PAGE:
(OPINION) Is humanity running out of time? Based on the growth of the global population during the last century or so, you wouldn’t come to such a conclusion. In 1900 there were about 2 billion people living on this planet, and now there are about 8 billion.
But some experts are now suggesting that we have reached a very significant turning point. Global population growth has slowed dramatically, and birth rates have actually fallen well below replacement level in many industrialized nations.
Couples are having a more difficult time producing babies, and there are many that are blaming our highly toxic environment for this. A twitter thread about our looming fertility crisis has gotten a tremendous amount of attention over the past few days. There are some pretty bold claims being made in that thread, and I decided to fact-check three of the most startling…
#1 “1 in 4 couples cannot conceive naturally”
According to the official CDC website, 19 percent of women aged 15 to 49 in the United States are not able to get pregnant… In the United States, among heterosexual women aged 15 to 49 years with no prior births, about 1 in 5 (19%) are unable to get pregnant after one year of trying (infertility). Also, about 1 in 4 (26%) women in this group have difficulty getting pregnant or carrying a pregnancy to term (impaired fecundity).
So that would suggest that it is actually around 1 in 5 couples that are not able to conceive naturally. However, it should be noted that the infertility rate has been steadily rising, and the number on the official CDC website reflects data that is a bit old. If current trends continue, it is just a matter of time before “1 in 4 couples cannot conceive naturally” if we are not there already.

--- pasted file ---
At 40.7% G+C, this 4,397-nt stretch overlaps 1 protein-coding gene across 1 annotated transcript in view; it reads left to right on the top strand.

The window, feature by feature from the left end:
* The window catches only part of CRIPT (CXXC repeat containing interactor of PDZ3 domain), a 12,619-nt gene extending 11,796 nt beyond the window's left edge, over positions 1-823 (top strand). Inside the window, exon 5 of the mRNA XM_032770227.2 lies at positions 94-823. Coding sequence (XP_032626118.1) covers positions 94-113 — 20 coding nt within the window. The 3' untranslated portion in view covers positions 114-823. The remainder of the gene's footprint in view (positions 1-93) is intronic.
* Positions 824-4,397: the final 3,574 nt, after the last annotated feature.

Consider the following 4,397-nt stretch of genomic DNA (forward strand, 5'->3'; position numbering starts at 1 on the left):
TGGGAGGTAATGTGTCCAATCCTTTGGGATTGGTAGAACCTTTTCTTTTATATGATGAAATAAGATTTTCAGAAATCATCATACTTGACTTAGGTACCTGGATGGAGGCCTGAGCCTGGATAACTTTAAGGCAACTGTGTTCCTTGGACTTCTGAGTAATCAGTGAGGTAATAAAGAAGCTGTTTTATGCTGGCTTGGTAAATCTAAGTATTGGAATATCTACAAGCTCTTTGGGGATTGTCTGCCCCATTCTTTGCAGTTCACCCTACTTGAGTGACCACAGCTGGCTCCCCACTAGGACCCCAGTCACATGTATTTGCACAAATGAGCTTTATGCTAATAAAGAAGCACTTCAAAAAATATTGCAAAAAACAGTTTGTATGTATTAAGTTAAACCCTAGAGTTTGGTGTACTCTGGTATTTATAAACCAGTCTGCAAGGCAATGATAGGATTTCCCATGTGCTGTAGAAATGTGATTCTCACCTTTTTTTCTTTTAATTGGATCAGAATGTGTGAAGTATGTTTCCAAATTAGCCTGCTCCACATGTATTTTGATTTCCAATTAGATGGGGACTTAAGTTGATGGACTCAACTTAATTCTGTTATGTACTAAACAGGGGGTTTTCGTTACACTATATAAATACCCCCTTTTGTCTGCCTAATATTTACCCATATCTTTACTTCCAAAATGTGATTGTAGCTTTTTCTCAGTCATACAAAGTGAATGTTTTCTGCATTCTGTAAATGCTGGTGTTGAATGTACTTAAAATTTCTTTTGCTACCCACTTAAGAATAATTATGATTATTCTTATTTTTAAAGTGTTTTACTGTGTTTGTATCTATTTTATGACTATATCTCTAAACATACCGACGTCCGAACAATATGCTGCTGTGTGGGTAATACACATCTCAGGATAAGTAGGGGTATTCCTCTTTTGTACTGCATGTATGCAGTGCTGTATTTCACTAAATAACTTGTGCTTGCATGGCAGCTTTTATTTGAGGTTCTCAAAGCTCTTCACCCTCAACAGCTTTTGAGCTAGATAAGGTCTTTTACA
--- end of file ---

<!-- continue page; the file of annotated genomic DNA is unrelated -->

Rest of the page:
#2 “Sperm counts are down 60%”
This claim appears to be right on the nose. As I noted last week, a study that was recently released found that sperm counts have fallen by about 60 percent since 1973…
The latest analysis added seven years of sample collection and 44 study results to the 244 included in the earlier 2017 analysis. That study, in its analysis of data trends between 1973 and 2011, found an average decline in mean sperm concentration of 1.6% per year, and an overall decline of 59.3%.
The latest study found an even steeper decline – to 2.64% post-2000 and an overall fall of 62.3% among unselected men. This, add the authors, represents a decline of –4.70 million/year, and indicates that this world-wide decline is continuing into the 21st century at an accelerated pace.
If sperm counts continue to plunge this rapidly, it won’t be too long before a majority of human males are infertile. If that happens, the global population will begin to decline very rapidly.
#3 “if you’re an average person using regular soaps, deodorants, shampoos, body washes, conditioners, hair products, makeup, you’re ingesting over 200+ chemicals + heavy metals a day, all linked to infertility”
This claim was much harder to verify. On the official NIH website, we are told that “pregnant women in the United States are exposed to 43 or more different potential chemical toxins”…
Environmental toxins are ubiquitous and sometimes implicated in infertility development, either through anatomical abnormalities or endocrinological dysfunction.
Based on a National Health and Nutrition Survey from 2003 through 2004, pregnant women in the United States are exposed to 43 or more different potential chemical toxins.Knowledge and experience in evaluating exposure to environmental toxins are critical for any reproductive endocrinology and infertility specialist.
Environmental toxins affect individuals throughout the lifespan, including prenatally, and can have various effects, from increasing cancer risk to ovulatory dysfunction to altered semen quality. Of course, the NIH has not exactly been a beacon of truth in recent years. (READ MORE)